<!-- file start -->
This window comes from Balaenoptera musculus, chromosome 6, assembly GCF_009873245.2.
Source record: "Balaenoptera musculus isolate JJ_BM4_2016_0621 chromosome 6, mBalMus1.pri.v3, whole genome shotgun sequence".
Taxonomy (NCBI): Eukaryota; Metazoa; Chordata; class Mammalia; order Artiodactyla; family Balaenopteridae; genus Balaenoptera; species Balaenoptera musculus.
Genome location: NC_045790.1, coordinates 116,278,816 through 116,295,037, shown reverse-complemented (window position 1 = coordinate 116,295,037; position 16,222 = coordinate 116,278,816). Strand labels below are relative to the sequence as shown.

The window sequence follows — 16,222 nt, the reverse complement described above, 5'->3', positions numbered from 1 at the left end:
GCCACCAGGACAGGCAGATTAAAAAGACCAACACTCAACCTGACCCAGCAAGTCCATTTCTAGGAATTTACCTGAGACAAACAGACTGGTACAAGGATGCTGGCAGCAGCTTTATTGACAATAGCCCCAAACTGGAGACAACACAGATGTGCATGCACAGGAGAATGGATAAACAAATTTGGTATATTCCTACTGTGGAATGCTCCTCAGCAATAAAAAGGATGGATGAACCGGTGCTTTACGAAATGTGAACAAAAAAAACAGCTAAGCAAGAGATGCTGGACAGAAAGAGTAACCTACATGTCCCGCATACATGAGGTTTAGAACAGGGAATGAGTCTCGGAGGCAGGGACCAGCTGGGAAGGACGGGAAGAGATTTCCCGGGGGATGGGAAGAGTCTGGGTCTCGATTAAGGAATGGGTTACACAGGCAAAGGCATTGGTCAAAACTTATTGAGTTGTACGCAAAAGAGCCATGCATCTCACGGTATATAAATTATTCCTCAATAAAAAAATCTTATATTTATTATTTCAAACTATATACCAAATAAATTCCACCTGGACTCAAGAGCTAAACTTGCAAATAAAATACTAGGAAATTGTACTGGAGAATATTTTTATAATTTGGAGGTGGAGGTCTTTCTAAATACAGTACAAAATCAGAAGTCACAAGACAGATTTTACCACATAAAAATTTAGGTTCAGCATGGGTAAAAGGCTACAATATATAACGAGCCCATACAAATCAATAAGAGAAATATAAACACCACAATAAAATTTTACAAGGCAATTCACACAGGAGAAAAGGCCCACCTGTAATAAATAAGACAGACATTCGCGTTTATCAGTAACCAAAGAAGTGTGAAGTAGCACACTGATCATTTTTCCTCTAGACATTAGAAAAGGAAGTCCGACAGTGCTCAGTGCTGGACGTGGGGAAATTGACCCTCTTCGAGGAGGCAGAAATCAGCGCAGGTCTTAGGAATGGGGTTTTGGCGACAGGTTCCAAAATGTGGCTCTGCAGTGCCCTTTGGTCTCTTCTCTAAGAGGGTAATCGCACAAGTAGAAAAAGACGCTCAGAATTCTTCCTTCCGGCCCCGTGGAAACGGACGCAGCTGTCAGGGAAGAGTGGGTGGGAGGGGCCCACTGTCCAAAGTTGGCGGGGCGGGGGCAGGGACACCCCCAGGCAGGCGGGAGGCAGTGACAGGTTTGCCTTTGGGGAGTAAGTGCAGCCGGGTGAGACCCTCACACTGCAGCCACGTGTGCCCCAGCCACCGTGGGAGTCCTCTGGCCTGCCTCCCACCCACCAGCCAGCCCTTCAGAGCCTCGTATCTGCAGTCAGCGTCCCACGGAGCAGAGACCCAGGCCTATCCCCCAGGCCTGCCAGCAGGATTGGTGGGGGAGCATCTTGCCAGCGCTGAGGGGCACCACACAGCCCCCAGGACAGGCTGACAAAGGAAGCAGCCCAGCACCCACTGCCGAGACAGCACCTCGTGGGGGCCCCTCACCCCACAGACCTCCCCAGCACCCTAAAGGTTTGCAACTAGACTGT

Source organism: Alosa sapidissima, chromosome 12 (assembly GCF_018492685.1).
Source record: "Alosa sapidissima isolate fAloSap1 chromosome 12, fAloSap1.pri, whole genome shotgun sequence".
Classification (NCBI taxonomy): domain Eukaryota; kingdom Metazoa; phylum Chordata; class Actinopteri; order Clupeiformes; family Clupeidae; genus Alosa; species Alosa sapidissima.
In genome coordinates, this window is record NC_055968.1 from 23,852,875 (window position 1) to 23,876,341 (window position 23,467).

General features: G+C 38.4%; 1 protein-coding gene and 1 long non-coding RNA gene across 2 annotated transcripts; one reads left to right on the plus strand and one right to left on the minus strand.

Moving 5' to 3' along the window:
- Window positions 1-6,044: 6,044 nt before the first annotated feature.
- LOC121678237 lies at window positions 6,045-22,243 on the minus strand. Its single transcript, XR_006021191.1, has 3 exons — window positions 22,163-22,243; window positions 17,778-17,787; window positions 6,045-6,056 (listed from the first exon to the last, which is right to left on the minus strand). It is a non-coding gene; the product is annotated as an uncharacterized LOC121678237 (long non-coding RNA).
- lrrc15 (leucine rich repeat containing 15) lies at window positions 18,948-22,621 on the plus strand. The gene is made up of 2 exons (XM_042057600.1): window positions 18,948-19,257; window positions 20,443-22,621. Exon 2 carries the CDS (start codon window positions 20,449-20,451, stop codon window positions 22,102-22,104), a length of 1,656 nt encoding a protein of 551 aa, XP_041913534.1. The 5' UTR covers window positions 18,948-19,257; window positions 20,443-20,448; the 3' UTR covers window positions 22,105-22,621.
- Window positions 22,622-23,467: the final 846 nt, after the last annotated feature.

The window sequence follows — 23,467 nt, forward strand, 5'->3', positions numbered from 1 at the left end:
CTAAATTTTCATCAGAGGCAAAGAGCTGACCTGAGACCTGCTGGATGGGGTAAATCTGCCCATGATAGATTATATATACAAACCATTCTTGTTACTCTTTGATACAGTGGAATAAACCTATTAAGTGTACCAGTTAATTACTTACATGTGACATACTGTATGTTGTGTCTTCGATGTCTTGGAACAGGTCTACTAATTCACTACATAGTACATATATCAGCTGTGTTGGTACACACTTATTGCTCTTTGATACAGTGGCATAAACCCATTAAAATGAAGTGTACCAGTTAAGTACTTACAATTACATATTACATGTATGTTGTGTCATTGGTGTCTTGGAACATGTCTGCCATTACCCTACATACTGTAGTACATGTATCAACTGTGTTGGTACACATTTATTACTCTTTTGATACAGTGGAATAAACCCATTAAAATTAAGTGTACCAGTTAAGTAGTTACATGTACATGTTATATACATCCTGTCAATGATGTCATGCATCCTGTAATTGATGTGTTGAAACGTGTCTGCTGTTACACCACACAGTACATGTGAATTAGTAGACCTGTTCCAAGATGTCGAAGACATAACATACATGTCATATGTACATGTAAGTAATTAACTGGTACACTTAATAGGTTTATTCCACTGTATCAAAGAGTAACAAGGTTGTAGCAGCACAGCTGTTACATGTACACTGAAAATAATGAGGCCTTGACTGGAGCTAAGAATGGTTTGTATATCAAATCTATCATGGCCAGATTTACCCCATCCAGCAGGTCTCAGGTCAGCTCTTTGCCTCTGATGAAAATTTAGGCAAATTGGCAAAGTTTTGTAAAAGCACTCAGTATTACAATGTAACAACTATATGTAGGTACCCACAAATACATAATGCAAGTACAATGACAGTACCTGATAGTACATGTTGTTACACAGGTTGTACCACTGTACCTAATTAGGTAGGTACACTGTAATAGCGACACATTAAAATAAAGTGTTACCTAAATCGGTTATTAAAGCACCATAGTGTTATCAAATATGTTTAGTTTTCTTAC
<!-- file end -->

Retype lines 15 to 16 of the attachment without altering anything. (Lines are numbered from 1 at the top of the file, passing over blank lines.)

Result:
- lrrc15 (leucine rich repeat containing 15) lies at window positions 18,948-22,621 on the plus strand. The gene is made up of 2 exons (XM_042057600.1): window positions 18,948-19,257; window positions 20,443-22,621. Exon 2 carries the CDS (start codon window positions 20,449-20,451, stop codon window positions 22,102-22,104), a length of 1,656 nt encoding a protein of 551 aa, XP_041913534.1. The 5' UTR covers window positions 18,948-19,257; window positions 20,443-20,448; the 3' UTR covers window positions 22,105-22,621.
- Window positions 22,622-23,467: the final 846 nt, after the last annotated feature.